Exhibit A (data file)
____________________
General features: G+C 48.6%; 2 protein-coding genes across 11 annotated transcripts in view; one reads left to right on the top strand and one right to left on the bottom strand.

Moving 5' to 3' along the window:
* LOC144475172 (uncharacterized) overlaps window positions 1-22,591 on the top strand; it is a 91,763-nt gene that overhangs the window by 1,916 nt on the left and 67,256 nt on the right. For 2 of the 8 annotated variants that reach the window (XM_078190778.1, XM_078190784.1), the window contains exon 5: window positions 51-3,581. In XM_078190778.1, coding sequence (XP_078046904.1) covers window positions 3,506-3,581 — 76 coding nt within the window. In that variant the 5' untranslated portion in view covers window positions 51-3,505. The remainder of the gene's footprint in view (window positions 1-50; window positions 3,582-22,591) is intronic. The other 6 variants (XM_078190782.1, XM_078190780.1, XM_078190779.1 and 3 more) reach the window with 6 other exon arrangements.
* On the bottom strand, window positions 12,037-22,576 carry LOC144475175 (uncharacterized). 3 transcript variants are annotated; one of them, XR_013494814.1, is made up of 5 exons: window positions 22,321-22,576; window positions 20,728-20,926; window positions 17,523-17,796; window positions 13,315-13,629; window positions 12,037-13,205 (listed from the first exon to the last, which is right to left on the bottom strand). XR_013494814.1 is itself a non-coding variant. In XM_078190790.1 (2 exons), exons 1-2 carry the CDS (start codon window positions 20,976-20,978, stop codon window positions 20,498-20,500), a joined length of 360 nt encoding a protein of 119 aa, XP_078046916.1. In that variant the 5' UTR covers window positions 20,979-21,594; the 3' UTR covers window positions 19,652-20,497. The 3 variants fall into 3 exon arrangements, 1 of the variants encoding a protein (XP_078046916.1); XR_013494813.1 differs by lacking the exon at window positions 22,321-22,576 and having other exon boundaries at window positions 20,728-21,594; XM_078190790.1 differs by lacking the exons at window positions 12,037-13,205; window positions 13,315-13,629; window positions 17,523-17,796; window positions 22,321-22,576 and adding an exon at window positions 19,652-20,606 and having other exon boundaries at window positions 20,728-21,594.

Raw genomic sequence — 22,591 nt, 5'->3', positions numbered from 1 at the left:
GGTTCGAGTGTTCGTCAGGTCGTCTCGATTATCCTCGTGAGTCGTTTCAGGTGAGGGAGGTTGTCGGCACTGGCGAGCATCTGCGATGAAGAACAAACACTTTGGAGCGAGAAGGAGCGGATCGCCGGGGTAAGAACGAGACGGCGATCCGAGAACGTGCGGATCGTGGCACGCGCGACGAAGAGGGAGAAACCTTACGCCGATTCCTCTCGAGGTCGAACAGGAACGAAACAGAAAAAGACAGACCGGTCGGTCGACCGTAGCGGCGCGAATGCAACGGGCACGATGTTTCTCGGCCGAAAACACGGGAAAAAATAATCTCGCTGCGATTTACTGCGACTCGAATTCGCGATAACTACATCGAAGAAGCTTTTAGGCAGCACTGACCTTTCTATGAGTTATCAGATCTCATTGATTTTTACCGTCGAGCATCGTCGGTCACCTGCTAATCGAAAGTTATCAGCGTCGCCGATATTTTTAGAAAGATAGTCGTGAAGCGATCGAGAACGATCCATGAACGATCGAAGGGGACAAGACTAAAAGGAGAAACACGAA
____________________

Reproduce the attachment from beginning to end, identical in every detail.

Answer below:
General features: G+C 48.6%; 2 protein-coding genes across 11 annotated transcripts in view; one reads left to right on the top strand and one right to left on the bottom strand.

Moving 5' to 3' along the window:
* LOC144475172 (uncharacterized) overlaps window positions 1-22,591 on the top strand; it is a 91,763-nt gene that overhangs the window by 1,916 nt on the left and 67,256 nt on the right. For 2 of the 8 annotated variants that reach the window (XM_078190778.1, XM_078190784.1), the window contains exon 5: window positions 51-3,581. In XM_078190778.1, coding sequence (XP_078046904.1) covers window positions 3,506-3,581 — 76 coding nt within the window. In that variant the 5' untranslated portion in view covers window positions 51-3,505. The remainder of the gene's footprint in view (window positions 1-50; window positions 3,582-22,591) is intronic. The other 6 variants (XM_078190782.1, XM_078190780.1, XM_078190779.1 and 3 more) reach the window with 6 other exon arrangements.
* On the bottom strand, window positions 12,037-22,576 carry LOC144475175 (uncharacterized). 3 transcript variants are annotated; one of them, XR_013494814.1, is made up of 5 exons: window positions 22,321-22,576; window positions 20,728-20,926; window positions 17,523-17,796; window positions 13,315-13,629; window positions 12,037-13,205 (listed from the first exon to the last, which is right to left on the bottom strand). XR_013494814.1 is itself a non-coding variant. In XM_078190790.1 (2 exons), exons 1-2 carry the CDS (start codon window positions 20,976-20,978, stop codon window positions 20,498-20,500), a joined length of 360 nt encoding a protein of 119 aa, XP_078046916.1. In that variant the 5' UTR covers window positions 20,979-21,594; the 3' UTR covers window positions 19,652-20,497. The 3 variants fall into 3 exon arrangements, 1 of the variants encoding a protein (XP_078046916.1); XR_013494813.1 differs by lacking the exon at window positions 22,321-22,576 and having other exon boundaries at window positions 20,728-21,594; XM_078190790.1 differs by lacking the exons at window positions 12,037-13,205; window positions 13,315-13,629; window positions 17,523-17,796; window positions 22,321-22,576 and adding an exon at window positions 19,652-20,606 and having other exon boundaries at window positions 20,728-21,594.

Raw genomic sequence — 22,591 nt, 5'->3', positions numbered from 1 at the left:
GGTTCGAGTGTTCGTCAGGTCGTCTCGATTATCCTCGTGAGTCGTTTCAGGTGAGGGAGGTTGTCGGCACTGGCGAGCATCTGCGATGAAGAACAAACACTTTGGAGCGAGAAGGAGCGGATCGCCGGGGTAAGAACGAGACGGCGATCCGAGAACGTGCGGATCGTGGCACGCGCGACGAAGAGGGAGAAACCTTACGCCGATTCCTCTCGAGGTCGAACAGGAACGAAACAGAAAAAGACAGACCGGTCGGTCGACCGTAGCGGCGCGAATGCAACGGGCACGATGTTTCTCGGCCGAAAACACGGGAAAAAATAATCTCGCTGCGATTTACTGCGACTCGAATTCGCGATAACTACATCGAAGAAGCTTTTAGGCAGCACTGACCTTTCTATGAGTTATCAGATCTCATTGATTTTTACCGTCGAGCATCGTCGGTCACCTGCTAATCGAAAGTTATCAGCGTCGCCGATATTTTTAGAAAGATAGTCGTGAAGCGATCGAGAACGATCCATGAACGATCGAAGGGGACAAGACTAAAAGGAGAAACACGAA